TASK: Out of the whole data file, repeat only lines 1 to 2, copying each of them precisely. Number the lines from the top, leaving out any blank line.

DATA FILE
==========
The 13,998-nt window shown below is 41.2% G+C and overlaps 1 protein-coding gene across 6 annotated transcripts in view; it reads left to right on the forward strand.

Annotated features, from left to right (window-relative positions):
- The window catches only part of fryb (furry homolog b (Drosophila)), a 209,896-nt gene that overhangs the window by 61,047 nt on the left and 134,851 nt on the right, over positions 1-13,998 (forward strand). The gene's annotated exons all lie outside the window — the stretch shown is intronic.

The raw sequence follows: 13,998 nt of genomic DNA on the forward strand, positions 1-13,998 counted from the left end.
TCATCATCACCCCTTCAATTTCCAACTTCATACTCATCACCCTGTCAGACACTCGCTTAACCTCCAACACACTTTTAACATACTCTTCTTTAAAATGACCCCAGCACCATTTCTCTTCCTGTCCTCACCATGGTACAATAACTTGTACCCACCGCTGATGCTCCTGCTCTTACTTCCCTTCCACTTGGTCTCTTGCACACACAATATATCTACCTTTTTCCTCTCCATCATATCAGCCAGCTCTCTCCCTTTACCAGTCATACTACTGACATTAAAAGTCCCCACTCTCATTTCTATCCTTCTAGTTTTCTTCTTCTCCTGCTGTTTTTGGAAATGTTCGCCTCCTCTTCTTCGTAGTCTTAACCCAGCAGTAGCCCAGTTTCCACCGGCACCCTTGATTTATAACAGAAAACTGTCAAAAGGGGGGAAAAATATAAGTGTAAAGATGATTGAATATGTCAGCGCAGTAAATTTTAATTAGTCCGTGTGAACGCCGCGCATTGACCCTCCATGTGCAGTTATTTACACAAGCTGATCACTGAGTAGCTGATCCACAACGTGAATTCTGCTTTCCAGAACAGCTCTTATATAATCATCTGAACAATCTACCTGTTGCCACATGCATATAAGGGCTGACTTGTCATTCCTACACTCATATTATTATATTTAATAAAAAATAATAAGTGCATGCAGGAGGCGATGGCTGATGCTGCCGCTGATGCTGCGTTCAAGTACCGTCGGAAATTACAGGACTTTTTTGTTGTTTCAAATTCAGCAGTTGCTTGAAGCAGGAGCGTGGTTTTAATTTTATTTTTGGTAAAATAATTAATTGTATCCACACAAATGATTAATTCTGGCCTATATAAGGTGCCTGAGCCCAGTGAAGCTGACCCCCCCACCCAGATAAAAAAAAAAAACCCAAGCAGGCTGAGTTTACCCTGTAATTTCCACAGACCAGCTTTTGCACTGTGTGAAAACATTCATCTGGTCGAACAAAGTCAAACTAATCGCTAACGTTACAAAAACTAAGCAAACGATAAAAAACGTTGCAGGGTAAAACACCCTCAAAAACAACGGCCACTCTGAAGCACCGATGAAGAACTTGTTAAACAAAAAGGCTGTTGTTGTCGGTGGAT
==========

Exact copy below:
The 13,998-nt window shown below is 41.2% G+C and overlaps 1 protein-coding gene across 6 annotated transcripts in view; it reads left to right on the forward strand.

Annotated features, from left to right (window-relative positions):